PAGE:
In a society reeling from the pandemic and the aftermath of George Floyd’s murder, is it possible to create something new for our world? Anne Snyder, editor-in-chief of Comment magazine and co-editor of the new anthology, Breaking Ground, talks with Amy Julia Becker about the pandemic and our collaborative imagination. They examine how questions asked communally about our past, present, and future can reimagine our whole society.
Go to amyjuliabecker.com/anne-snyder/ for complete show notes, transcript, and BOOK GIVEAWAY info.
“Anne Snyder is the editor-in-chief of Comment magazine and oversees the partner project, Breaking Ground. She is the host of The Whole Person Revolution podcast and co-editor of Breaking Ground: Charting Our Future in a Pandemic Year, published in January 2022.”
*A transcript of this episode will be available within one business day, as well as a video with closed captions on my YouTube Channel.
Note: This transcript is autogenerated using speech recognition software and does contain errors. Please check the corresponding audio before quoting in print.
This is a moment replete with moral opportunity at a large and personal and institutional and structural levels. I don't think people of Christian faith have all the answers, but we do bring a tradition that has thought deeply around, like in a whole ways around health and what it means to belong to a society and pluralism and all these things. And could we maybe create a space that suddenly invites and create some intention around harnessing that imagination before the large unknowns of this moment? And what can we learn from the past what's being revealed in the present? And is there anything we could try to start re-imagining across the various sectors of our public life, common life,
Amy Julia (46s):
Hi friends, I'm Amy, Julia Becker. And this is love is stronger than fear. A podcast about pursuing hope and healing in the midst of personal pain and social division. Speaking of healing. And before I get to today's guest, I do want to let all of you know, that my next book, which is all about the topic of personal and social healing comes out on March 15th. It is called to be made well. And right now we are putting together a launch team. And this is designed for people who want to read an early copy of the book and get to discuss it with one another and with me and who are willing to help promote the book and share it with friends when it comes out.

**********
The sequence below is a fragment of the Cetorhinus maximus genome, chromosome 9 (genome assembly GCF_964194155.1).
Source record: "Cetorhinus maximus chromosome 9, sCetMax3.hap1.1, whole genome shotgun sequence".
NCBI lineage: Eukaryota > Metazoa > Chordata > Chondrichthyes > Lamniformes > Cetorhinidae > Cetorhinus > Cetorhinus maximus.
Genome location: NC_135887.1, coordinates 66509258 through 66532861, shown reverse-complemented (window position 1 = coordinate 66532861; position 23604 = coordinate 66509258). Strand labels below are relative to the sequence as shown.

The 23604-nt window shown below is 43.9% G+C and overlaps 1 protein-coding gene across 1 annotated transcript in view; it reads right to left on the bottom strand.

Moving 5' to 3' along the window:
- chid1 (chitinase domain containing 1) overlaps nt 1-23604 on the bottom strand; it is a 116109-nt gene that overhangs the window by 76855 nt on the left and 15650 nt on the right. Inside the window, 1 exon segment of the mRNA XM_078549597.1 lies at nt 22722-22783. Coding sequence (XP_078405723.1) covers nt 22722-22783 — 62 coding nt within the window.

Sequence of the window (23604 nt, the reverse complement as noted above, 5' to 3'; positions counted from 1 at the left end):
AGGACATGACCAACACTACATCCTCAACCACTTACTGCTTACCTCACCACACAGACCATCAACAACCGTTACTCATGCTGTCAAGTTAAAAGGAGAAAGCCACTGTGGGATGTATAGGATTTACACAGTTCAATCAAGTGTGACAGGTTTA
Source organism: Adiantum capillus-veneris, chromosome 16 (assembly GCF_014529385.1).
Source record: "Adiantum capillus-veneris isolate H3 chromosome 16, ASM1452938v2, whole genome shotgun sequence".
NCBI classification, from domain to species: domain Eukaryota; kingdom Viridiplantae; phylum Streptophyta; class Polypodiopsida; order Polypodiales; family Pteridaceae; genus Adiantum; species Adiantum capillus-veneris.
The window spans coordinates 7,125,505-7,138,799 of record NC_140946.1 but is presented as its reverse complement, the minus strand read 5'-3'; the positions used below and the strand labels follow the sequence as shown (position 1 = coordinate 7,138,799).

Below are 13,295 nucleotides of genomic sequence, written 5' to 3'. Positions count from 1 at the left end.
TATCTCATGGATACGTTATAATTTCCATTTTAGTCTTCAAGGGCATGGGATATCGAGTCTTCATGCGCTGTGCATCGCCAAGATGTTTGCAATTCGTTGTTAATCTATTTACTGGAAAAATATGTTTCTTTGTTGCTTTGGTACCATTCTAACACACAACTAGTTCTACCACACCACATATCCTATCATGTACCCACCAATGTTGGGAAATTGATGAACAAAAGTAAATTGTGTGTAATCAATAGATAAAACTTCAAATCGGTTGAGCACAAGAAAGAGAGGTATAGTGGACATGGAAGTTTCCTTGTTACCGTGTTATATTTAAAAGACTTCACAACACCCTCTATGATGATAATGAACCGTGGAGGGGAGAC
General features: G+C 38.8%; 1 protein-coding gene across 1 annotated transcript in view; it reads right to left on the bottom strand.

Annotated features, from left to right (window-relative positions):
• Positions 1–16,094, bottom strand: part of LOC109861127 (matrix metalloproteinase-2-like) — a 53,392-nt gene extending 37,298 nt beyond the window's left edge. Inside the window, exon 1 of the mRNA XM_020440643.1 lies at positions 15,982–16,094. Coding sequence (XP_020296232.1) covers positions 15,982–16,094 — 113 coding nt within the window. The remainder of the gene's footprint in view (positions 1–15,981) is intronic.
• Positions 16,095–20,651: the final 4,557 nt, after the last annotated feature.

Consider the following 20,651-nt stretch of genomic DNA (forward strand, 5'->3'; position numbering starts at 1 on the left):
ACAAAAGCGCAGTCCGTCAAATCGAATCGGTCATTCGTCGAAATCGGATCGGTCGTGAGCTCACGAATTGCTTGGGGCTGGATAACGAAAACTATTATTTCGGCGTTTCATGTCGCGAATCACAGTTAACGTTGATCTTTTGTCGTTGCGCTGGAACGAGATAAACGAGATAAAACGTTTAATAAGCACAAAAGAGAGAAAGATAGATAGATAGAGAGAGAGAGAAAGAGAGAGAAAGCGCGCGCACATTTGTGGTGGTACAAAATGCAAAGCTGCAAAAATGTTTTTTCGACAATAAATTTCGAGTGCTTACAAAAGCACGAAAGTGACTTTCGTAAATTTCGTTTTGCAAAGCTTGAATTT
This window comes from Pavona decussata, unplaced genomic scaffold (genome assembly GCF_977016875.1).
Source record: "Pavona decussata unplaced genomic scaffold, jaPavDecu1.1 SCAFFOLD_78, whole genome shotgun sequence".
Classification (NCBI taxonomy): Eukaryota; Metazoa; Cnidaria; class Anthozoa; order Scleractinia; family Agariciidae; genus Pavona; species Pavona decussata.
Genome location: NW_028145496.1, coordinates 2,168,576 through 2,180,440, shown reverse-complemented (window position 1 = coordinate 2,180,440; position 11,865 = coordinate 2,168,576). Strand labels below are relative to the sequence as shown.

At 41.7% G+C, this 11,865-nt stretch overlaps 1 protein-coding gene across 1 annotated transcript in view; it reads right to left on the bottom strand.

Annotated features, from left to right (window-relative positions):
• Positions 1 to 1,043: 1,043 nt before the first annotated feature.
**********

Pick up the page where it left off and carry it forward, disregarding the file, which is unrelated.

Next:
Amy Julia (1m 27s):
So this launch team is starting pretty much now, and I would love for you to join us if you are interested in being a part of this discussion, and then part of this effort to get people in the world to know about this book, please check the show notes so you can sign up to participate. You can also look on my social media or website, if you want to know more about all of that. All right. But to today's show, it was so fun. I got to talk with Anne Snyder about her work and as the editor for comment magazine, and also an editor of a new book anthology called breaking ground. And this book came from a website. You'll hear all about how that happened. And it's an anthology that includes essays and conversations with people like empty, right?
Amy Julia (2m 11s):
And Marilyn Robinson, Dante Stewart, Michael Wear, a host of other voices. I happened to have one essay in this collection. I'm really, I'm really honored to be among such great other voices and to be a part of this conversation, we also are giving away a copy of this book. So check out the show notes to see how you can enter to win it. And before we get into this conversation, I'll just give you a little taste of it. We're going to be talking about the past two years, kind of looking back on COVID and the aftermath of George Floyd's murder and where we find ourselves. Now, we also talk about a new vocabulary word, a word that I've learned, I'm reading this book. Have you ever heard the word pusillanimity I still have to like sound out each vowel and consonant in order to say it pusillanimity so bonus points for you, if you know what that means, but if you don't, you are in for a treat cause you're going to find out as an and I get a chance to talk about all these things.
Amy Julia (3m 7s):
Today. I am here today with Anne Snyder. She is the editor of Comment magazine, and also the editor along with Susannah Black of a new anthology, that's called breaking ground. And we're going to hear all about that in just a minute, but I first just want to say thank you Anne, for joining us today.